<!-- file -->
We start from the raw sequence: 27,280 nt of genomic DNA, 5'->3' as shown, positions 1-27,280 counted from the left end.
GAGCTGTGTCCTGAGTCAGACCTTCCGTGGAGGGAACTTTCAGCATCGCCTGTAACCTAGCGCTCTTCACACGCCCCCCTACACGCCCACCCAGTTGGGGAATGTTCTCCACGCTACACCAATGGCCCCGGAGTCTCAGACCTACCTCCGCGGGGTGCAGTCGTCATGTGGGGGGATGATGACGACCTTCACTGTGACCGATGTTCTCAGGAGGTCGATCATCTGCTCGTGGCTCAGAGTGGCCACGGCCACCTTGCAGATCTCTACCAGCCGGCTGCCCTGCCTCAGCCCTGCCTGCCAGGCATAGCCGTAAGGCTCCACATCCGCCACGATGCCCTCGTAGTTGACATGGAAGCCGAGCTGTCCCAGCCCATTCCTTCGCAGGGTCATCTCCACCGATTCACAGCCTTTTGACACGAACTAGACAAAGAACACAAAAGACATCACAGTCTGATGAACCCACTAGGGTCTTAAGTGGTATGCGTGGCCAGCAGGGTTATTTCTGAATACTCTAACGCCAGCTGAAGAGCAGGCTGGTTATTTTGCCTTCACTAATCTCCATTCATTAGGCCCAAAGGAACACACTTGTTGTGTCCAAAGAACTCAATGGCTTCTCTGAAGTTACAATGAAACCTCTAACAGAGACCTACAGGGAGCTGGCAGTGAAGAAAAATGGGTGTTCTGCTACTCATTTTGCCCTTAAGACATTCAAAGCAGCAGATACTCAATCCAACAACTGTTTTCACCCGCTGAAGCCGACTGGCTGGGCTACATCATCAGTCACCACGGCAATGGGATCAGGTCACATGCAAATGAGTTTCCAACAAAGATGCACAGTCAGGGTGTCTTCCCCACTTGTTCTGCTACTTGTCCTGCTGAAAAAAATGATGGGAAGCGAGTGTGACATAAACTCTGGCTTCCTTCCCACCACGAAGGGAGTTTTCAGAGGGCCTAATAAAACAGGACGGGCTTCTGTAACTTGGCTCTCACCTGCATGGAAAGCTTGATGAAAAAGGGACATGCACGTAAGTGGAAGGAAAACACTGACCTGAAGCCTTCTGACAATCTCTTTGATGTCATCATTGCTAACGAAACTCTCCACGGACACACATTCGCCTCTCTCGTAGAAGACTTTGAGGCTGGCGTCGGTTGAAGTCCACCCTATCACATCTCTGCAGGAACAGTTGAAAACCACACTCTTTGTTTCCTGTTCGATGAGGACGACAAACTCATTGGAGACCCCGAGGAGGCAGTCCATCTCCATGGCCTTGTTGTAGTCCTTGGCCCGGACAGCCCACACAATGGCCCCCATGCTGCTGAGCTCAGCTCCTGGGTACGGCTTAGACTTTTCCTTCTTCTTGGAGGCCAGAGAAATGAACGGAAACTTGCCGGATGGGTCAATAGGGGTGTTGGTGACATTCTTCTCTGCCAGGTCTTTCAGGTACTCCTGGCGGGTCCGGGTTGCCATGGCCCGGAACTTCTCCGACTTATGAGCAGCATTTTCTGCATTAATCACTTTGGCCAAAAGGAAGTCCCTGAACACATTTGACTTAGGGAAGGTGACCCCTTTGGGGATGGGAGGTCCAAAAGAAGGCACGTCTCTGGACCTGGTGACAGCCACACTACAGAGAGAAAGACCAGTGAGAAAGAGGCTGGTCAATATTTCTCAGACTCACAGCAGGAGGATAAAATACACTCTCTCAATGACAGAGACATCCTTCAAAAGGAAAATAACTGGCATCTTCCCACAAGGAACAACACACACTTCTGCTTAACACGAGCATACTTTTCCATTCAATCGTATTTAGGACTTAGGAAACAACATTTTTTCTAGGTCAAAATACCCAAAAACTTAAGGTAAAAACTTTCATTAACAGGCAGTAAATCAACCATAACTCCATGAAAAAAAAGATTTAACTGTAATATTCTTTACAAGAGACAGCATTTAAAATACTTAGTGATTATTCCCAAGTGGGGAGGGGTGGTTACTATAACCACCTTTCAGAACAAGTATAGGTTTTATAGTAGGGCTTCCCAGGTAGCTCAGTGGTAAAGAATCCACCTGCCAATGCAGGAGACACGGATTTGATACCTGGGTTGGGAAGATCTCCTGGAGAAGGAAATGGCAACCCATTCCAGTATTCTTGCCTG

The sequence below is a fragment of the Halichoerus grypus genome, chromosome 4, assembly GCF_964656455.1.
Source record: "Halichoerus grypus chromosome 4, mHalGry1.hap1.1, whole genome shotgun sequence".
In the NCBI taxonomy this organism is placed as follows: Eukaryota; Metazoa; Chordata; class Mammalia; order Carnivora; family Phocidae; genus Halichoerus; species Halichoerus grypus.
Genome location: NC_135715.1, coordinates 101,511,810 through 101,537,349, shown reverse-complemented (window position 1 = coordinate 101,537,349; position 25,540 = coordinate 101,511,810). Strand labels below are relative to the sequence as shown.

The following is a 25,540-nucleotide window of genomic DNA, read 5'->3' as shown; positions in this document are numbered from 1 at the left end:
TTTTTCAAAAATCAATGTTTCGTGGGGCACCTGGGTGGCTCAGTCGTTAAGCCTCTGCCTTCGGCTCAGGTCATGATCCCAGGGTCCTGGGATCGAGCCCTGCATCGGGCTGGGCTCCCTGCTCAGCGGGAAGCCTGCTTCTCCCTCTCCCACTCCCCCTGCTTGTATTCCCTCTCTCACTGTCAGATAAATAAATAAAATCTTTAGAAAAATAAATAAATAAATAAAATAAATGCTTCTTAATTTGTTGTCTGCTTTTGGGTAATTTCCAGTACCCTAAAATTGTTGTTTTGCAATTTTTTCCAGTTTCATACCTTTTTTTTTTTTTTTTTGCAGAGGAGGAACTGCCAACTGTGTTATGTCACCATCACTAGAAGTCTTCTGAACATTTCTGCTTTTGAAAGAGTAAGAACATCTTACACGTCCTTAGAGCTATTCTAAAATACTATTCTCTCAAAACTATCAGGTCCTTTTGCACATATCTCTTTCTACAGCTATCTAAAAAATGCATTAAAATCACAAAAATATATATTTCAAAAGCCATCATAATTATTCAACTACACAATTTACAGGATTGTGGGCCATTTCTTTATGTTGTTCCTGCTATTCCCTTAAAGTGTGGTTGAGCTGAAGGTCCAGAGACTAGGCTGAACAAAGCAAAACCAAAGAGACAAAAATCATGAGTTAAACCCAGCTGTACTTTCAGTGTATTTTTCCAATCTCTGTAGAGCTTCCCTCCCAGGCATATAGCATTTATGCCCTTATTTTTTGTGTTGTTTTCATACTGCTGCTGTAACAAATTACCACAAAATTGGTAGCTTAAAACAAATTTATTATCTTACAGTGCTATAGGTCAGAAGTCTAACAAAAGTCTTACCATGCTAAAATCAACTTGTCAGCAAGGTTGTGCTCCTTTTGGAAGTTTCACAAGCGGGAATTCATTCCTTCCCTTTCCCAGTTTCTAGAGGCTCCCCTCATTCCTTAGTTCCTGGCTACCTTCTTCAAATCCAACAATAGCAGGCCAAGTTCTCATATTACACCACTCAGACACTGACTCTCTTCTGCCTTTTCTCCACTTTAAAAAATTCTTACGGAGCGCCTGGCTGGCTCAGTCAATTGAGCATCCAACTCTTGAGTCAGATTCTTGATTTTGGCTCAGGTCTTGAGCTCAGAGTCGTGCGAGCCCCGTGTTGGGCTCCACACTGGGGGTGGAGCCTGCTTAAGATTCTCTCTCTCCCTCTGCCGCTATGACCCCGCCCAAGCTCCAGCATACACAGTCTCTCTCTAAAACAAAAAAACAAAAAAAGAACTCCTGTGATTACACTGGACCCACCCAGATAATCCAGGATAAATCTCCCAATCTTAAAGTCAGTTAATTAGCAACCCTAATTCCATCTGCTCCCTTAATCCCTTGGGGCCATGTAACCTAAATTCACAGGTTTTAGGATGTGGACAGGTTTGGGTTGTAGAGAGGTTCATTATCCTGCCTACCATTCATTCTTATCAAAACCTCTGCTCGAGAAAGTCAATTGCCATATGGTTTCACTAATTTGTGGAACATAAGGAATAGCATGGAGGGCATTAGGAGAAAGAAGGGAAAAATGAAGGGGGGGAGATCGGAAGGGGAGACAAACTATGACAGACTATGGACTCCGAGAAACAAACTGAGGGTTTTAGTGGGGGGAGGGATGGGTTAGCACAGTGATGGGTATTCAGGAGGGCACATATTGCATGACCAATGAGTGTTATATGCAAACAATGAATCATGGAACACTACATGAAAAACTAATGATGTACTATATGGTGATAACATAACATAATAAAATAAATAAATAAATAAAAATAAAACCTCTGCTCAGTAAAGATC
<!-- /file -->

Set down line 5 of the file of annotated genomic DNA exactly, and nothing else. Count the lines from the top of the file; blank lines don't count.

In the NCBI taxonomy this organism is placed as follows: Eukaryota; Metazoa; Chordata; class Mammalia; order Carnivora; family Phocidae; genus Halichoerus; species Halichoerus grypus.